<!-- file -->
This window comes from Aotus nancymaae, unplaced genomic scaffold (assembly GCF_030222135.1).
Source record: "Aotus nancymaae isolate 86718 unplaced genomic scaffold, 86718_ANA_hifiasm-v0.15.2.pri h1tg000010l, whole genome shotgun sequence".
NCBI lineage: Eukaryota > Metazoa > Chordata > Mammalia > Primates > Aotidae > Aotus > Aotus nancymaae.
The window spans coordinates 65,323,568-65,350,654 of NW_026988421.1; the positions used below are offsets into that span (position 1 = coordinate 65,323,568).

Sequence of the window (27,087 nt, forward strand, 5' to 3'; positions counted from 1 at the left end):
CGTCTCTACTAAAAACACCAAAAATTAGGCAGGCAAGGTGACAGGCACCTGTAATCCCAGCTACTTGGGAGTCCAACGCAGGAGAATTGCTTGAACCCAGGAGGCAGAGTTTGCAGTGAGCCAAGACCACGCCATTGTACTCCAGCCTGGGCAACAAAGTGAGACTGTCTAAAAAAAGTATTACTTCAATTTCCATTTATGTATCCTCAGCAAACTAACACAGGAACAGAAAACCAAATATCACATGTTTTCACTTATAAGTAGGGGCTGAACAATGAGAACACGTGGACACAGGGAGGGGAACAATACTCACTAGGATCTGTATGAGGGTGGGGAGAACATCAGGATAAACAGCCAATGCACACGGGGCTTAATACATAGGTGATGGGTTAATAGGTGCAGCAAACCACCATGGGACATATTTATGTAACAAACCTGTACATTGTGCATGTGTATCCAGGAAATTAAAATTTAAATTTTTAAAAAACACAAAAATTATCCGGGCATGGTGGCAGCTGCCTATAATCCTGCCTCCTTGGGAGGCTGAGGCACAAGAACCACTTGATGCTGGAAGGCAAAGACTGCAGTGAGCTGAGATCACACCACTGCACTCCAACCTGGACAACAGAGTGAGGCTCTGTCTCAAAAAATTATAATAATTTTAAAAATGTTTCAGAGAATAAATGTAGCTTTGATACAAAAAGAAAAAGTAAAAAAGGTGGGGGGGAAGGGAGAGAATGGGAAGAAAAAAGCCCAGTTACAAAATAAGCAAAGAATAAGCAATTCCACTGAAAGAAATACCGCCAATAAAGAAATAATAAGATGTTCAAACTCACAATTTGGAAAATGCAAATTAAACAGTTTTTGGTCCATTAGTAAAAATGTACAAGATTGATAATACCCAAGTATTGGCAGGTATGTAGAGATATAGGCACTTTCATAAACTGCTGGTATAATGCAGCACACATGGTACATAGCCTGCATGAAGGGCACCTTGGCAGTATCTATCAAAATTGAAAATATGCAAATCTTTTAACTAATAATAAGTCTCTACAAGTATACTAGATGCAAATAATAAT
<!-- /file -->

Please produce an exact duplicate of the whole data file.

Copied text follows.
This window comes from Aotus nancymaae, unplaced genomic scaffold (assembly GCF_030222135.1).
Source record: "Aotus nancymaae isolate 86718 unplaced genomic scaffold, 86718_ANA_hifiasm-v0.15.2.pri h1tg000010l, whole genome shotgun sequence".
NCBI lineage: Eukaryota > Metazoa > Chordata > Mammalia > Primates > Aotidae > Aotus > Aotus nancymaae.
The window spans coordinates 65,323,568-65,350,654 of NW_026988421.1; the positions used below are offsets into that span (position 1 = coordinate 65,323,568).

Sequence of the window (27,087 nt, forward strand, 5' to 3'; positions counted from 1 at the left end):
CGTCTCTACTAAAAACACCAAAAATTAGGCAGGCAAGGTGACAGGCACCTGTAATCCCAGCTACTTGGGAGTCCAACGCAGGAGAATTGCTTGAACCCAGGAGGCAGAGTTTGCAGTGAGCCAAGACCACGCCATTGTACTCCAGCCTGGGCAACAAAGTGAGACTGTCTAAAAAAAGTATTACTTCAATTTCCATTTATGTATCCTCAGCAAACTAACACAGGAACAGAAAACCAAATATCACATGTTTTCACTTATAAGTAGGGGCTGAACAATGAGAACACGTGGACACAGGGAGGGGAACAATACTCACTAGGATCTGTATGAGGGTGGGGAGAACATCAGGATAAACAGCCAATGCACACGGGGCTTAATACATAGGTGATGGGTTAATAGGTGCAGCAAACCACCATGGGACATATTTATGTAACAAACCTGTACATTGTGCATGTGTATCCAGGAAATTAAAATTTAAATTTTTAAAAAACACAAAAATTATCCGGGCATGGTGGCAGCTGCCTATAATCCTGCCTCCTTGGGAGGCTGAGGCACAAGAACCACTTGATGCTGGAAGGCAAAGACTGCAGTGAGCTGAGATCACACCACTGCACTCCAACCTGGACAACAGAGTGAGGCTCTGTCTCAAAAAATTATAATAATTTTAAAAATGTTTCAGAGAATAAATGTAGCTTTGATACAAAAAGAAAAAGTAAAAAAGGTGGGGGGGAAGGGAGAGAATGGGAAGAAAAAAGCCCAGTTACAAAATAAGCAAAGAATAAGCAATTCCACTGAAAGAAATACCGCCAATAAAGAAATAATAAGATGTTCAAACTCACAATTTGGAAAATGCAAATTAAACAGTTTTTGGTCCATTAGTAAAAATGTACAAGATTGATAATACCCAAGTATTGGCAGGTATGTAGAGATATAGGCACTTTCATAAACTGCTGGTATAATGCAGCACACATGGTACATAGCCTGCATGAAGGGCACCTTGGCAGTATCTATCAAAATTGAAAATATGCAAATCTTTTAACTAATAATAAGTCTCTACAAGTATACTAGATGCAAATAATAAT